“Interestingly enough, I think it goes almost hand-in-hand with what she said in that, to be very simple, she calls me on my bull,” says Dr. Owens. “I think so often that people’s understanding of what a friendship or what a relationship, or anything of that type, is that you surround yourself with people that sort of think the way you do. There have been many, many occasions that Katie has been anything but a yes-man for me, and I value her honesty and her ability to say ‘I don’t agree with this.’ I think that challenge of if the person that you’re with doesn’t necessarily agree with you, then you’re kind of forced to see things in a different way. At the end of the day, when you look at things in a different way, you grow as a human being, and I think that her ability to be sometimes outright challenging helps me grow. And I value that a lot.”
Before coming to UTM, Dr. Owens taught at Fort Louis College for three years. “Before that, I was a student. I basically went straight through all my degrees from the start. I had one year off between getting my Doctorate and teaching.”
Smith owned her own music contracting business, freelancing in various ways for different orchestras. “I was everything from a personal manager or orchestral librarian to an event coordinator, on the pop side of things, for a songwriters conference,” she says. To this day, Smith still serves as events coordinator for the Durango Songwriters Expo.
“One of the things that I believe the older I get is truly that like attracts like,” Dr. Owens says about his decision to come to UTM. “When I talked to my friend at Fort Louis about taking the interview at UTM, he looked me and said, ‘Oh, that’s Julie Hill’s school, so that’s a really good school.’ I had no idea who Julie Hill was at the time, but when I arrived in Martin, I met, not only in Julie, but with everyone in the music department, a highly energetic team that aspired to a culture of excellence.”
“I think, for me, I just followed the man. He was the one that got the job here, and I got married and decided he was worth sticking with,” Smith said jokingly about coming to Martin. “With UT Martin specifically, I like the college atmosphere and had been looking for jobs. The coordinator’s job fell in my lap. It was literally a case of being in the right place at the right time. When I found out about the position, I was like, ‘Yes! This is me!'”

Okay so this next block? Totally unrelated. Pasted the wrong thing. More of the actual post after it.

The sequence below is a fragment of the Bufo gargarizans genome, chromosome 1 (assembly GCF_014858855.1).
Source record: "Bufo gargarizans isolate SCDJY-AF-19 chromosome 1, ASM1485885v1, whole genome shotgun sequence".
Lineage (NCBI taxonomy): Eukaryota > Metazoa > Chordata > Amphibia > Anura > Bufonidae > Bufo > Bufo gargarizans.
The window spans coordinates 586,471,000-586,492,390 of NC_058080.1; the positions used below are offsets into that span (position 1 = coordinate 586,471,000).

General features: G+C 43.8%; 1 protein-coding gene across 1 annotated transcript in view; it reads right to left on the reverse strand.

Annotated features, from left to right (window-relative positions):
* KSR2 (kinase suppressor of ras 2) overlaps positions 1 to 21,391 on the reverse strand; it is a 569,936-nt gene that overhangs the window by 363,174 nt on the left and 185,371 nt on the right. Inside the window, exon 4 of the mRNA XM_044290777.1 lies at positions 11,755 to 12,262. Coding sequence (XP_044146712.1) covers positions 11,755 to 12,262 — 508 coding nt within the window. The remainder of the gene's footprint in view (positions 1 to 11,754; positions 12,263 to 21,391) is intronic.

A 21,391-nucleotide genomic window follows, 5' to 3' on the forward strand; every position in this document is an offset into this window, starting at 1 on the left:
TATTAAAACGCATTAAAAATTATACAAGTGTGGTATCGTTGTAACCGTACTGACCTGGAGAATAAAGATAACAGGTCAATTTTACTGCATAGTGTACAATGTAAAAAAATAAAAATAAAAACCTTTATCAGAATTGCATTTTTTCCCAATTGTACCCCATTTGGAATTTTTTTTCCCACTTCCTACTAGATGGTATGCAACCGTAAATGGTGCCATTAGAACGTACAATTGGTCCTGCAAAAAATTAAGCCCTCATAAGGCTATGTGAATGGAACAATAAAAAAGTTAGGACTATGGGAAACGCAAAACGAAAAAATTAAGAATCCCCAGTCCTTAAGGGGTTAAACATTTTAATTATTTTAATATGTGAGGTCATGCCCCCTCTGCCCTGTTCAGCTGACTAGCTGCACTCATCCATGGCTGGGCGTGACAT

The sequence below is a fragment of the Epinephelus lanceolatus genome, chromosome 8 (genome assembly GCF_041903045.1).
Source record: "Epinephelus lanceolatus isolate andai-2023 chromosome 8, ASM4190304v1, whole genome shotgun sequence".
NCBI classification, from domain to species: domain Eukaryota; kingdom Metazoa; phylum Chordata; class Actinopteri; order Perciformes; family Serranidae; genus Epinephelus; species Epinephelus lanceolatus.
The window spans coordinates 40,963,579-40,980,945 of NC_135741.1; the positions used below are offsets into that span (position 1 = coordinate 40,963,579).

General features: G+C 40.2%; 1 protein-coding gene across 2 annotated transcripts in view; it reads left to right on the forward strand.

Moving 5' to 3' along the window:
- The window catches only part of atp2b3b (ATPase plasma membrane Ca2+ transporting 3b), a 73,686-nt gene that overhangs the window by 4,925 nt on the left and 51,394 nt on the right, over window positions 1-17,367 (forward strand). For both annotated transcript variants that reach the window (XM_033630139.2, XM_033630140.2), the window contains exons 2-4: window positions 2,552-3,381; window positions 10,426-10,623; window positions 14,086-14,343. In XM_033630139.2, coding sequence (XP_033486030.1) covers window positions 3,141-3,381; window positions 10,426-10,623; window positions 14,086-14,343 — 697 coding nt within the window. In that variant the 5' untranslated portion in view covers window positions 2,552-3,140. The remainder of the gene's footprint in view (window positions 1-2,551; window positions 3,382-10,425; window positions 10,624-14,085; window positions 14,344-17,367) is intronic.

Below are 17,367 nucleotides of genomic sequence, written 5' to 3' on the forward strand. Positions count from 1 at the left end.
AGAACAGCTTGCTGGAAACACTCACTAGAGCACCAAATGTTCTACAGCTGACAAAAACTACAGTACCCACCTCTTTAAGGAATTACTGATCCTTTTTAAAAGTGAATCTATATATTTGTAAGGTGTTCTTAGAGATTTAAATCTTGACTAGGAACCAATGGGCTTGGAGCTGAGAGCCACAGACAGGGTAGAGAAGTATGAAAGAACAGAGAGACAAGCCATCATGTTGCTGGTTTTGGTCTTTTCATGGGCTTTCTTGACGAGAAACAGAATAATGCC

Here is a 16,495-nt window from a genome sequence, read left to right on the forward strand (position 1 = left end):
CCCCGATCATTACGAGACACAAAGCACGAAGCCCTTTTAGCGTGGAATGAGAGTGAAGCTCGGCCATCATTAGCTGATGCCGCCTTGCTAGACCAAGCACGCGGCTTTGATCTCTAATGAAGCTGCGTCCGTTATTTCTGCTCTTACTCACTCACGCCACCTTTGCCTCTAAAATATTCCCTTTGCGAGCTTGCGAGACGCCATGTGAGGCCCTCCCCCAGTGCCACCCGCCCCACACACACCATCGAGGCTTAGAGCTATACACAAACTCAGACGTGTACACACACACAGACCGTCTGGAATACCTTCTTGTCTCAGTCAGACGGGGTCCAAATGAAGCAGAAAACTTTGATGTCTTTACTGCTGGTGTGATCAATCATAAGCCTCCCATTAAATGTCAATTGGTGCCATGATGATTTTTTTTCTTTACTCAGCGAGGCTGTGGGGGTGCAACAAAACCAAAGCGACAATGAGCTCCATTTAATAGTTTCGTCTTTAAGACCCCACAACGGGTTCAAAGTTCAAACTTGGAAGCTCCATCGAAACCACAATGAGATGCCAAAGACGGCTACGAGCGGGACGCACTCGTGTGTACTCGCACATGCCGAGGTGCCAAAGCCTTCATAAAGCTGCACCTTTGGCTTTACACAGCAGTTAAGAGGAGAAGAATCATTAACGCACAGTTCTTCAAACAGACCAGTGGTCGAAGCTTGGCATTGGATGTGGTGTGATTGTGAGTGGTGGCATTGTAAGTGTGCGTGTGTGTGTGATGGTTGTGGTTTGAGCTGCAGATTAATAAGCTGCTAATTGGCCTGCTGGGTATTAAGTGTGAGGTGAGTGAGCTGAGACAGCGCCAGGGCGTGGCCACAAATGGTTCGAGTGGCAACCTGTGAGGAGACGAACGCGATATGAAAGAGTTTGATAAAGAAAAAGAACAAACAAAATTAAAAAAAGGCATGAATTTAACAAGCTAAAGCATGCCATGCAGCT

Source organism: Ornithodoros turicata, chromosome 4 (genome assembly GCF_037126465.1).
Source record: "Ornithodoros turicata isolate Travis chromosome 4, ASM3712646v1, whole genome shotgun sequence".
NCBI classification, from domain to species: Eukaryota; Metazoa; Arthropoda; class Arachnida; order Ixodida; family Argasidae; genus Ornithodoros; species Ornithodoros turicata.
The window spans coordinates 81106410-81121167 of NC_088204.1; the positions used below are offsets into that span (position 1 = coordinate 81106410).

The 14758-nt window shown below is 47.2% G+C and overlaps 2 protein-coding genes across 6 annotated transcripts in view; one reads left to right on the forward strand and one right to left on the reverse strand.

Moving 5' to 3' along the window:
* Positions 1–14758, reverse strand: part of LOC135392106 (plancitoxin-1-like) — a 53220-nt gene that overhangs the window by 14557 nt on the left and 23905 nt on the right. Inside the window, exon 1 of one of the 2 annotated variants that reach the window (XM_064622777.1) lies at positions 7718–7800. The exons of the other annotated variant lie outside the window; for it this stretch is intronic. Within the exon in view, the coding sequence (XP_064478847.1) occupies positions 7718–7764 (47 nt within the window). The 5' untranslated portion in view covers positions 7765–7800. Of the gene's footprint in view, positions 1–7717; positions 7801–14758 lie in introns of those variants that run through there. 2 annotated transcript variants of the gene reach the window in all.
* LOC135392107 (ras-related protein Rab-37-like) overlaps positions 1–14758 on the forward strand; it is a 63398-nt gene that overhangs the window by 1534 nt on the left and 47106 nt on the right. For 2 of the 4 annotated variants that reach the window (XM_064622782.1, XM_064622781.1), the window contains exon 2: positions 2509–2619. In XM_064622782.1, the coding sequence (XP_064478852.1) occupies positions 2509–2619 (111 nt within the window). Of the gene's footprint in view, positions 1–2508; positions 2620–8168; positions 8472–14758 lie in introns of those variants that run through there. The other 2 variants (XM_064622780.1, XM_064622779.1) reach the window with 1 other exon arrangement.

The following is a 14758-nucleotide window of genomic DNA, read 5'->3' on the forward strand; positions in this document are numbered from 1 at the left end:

When asked about what his favorite part of UTM is, Dr. Owens said, “I think that, every day, I get to work along side people who are chasing excellence, how we can teach better, how we can do what we want to do as musicians and as people in better ways and students who buy into that. I have found myself, at UTM, surrounded with faculty and students who ultimately aspire to the same things I do, and I’m incredibly blessed to also be able to interact with administrators who value the same thing. The support that we get from Dr. Lynn Alexander and Dr. Smith has been incredibly encouraging to what we’re up to.”
When asked about the future, Katie said, “I feel like my work is done. When I came into the position, it was in serious disrepair, having been vacant for a whole year. Since then, I’ve made some serious changes. That’s really what I like to do though: I like fixing things. I think in the future, I’ll be working a lot with non-profits, because that’s something I’m really interested in.” Katie Smith will be stepping down as Coordinator of Student Organizations at the end of the fall semester to pursue her own interests, and we wish her the very best of luck in all her future affairs.
“I want every musician in the state of Tennessee to think UTM when they think of schools for music. I want every musician regionally and nationally to think UTM when they think schools for music,” Dr. Owens said. “I also want students to be assured that they are truly ready for the workforce when they leave this university.”